Dependent care flexible spending accounts (71% of respondents).

Flextime (55% of respondents).

Family leave above required leave of the federal Family and Medical Leave Act (FMLA) (39% of respondents).

Telecommuting on a part-time basis (34% of respondents).

Compressed workweeks (31% of respondents).

Research Methodology

Data Collection

A sample of 70-80 working couples was taken from various countries including USA, Canada, Australia and India to measure the effect of working hours on working couples and the challenges they face. Diverse type of corporate sector including service sector, medical sectors, NGO’s, manufacturing sectors, educational sectors etc. were included A structured questionnaire was drafted containing various statement on Work-Life Balance and challenges. Giving a Chronback Aplha of .80 ( reliability and validity of questionnaire).

Measurement

Individual working hours effect was assessed on the lives of working couple. 12-items from the dual career couple challenge scale were used to assess the challenges experienced by them. Responses were gauged on a 5-point Likert-type scale ranging from 1 (never) to 5 (always). For example items including, “Do you work late hours at office everyday?”; “Do you miss out on quality time with your family and friends because of work pressure?” A higher response rate of 85% was recorded.

Therefore, for measuring the effect of working hours on the challenges faced by dual career couple a simple regression analysis technique was applied with the help of SPSS 18 (PASW). Taking challenges as independent factors and working hours as dependent factors.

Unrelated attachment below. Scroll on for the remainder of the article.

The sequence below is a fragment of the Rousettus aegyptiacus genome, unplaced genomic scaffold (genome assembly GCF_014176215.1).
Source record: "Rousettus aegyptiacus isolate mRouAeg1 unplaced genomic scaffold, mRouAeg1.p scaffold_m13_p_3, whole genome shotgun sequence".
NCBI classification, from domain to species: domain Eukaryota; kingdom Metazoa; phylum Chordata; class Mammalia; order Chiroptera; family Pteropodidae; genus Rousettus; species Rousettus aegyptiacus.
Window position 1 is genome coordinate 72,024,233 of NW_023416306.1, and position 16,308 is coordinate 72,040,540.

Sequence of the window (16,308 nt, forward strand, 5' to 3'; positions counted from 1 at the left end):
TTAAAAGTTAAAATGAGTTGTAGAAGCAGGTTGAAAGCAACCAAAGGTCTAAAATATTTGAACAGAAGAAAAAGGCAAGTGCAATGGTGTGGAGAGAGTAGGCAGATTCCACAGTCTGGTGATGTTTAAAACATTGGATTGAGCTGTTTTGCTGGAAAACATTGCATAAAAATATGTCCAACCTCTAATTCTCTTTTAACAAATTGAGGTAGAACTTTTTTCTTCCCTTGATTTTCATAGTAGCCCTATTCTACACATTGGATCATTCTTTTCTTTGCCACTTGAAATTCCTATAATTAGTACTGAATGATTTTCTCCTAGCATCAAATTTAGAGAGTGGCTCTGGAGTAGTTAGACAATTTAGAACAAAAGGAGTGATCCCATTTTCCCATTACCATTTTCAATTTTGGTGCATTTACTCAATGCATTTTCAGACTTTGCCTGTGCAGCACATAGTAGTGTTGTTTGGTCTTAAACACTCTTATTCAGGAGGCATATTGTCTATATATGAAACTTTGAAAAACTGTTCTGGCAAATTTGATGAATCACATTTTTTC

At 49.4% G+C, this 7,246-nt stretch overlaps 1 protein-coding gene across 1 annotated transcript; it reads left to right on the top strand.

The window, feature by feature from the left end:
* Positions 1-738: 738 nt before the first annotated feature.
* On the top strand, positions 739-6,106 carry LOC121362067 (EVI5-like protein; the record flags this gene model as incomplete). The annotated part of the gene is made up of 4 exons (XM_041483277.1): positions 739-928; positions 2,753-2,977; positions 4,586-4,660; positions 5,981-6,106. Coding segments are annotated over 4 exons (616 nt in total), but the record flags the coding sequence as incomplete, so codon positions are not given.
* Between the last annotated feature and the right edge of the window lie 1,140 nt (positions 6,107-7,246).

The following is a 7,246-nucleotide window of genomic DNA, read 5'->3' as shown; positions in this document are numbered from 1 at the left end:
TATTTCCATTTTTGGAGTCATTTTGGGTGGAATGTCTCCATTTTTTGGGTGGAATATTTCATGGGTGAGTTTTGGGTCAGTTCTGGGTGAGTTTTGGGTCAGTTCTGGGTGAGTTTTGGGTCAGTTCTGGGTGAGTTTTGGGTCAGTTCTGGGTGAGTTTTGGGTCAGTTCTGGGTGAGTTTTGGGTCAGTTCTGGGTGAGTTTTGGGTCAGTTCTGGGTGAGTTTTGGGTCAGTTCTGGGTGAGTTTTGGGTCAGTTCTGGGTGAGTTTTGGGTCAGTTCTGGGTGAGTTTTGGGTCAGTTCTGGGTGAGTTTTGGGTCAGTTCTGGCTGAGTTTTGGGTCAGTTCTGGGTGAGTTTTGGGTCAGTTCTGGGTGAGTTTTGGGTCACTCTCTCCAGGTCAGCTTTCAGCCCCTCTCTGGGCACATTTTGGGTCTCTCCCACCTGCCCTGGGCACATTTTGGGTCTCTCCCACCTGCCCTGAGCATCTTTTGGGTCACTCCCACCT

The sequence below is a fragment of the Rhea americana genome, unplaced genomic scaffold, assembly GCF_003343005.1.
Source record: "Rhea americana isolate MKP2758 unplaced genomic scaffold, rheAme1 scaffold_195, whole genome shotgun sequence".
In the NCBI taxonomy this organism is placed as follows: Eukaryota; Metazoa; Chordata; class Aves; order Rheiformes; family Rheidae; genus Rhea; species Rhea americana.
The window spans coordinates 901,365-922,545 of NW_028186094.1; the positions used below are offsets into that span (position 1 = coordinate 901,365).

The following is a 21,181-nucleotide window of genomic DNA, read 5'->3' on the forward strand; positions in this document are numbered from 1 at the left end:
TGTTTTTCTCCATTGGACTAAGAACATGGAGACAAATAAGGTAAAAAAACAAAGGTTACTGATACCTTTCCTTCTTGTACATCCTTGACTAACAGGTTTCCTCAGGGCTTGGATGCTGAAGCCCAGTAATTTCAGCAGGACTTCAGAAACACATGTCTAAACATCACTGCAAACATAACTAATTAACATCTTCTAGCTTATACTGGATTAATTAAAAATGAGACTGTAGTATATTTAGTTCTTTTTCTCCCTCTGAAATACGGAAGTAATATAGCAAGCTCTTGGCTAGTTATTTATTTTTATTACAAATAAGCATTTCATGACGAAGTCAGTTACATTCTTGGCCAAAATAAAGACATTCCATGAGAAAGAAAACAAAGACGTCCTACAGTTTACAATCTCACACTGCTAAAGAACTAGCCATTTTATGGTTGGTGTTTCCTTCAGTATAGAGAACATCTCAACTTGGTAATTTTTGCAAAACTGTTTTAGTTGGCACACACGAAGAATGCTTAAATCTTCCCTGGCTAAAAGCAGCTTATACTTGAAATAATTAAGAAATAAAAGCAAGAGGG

Simple regression analysis was used to test the hypothetical relations between the challenges and working hours, in table 1. We can see the variables entered as independent.

To address the challenge of analyzing data where it’s being proved by our results that as p< .05, there is a statistically significant correlation between working hours (dependent) and challenges of work-life (independent).(Table 2). Proving that the organisations need to be more sensitive to the needs of working couple and giving them appropriate space to balance their work-life.

Conclusion

This study therefore suggests that dual-career couples may have different needs from those of the more traditional single-career couple. There is, therefore, a need for organisations to develop policies and practices that provide support for the demands of both work and family. In the work environment, dual-career employee status implies the need for greater employer sensitivity and awareness of the conflicting demands of simultaneous careers, so that employees may become more effective both at work and at home. What is needed is policies and programmes to help employees reduce the amount of conflict and the resulting stress they experience when they try to juggle the demands of work and home responsibilities (Thomas & Ganster, 1995). Higgins, Duxbury and Irving (1992) for example, found that conflict between work and family roles reduce employees’ perceptions of quality of work life and the quality of family life which, in turn, can impact productivity, absenteeism and turnover. Supportive work practices like flexible work options (e.g. flexitime, compressed work weeks, home telecommuting) as well as assistance with child and dependent care, employee support programme (e.g. counselling) and career path alternatives (Bardoel, Tharenou and Moss, 1998) are therefore vital to minimise stress, maximize employees’ sense of control over their lives, sustain manageable career progression, and at the same time balance career and family demands. (Elloy F David, 2004).

Limitation of Study

The study presented here is not without limitations. Lack of time was also a big constraint. Respondents situated out of India (home country) having problem while filling up the questionnaire were not able to discuss the doubts regarding the questionnaire because of distance and lack of time. Wrong information like telling wrong age or wrong spouse information cannot be avoided. An additional limitation based on the characteristics of the sample may be bias associated with nonresponse.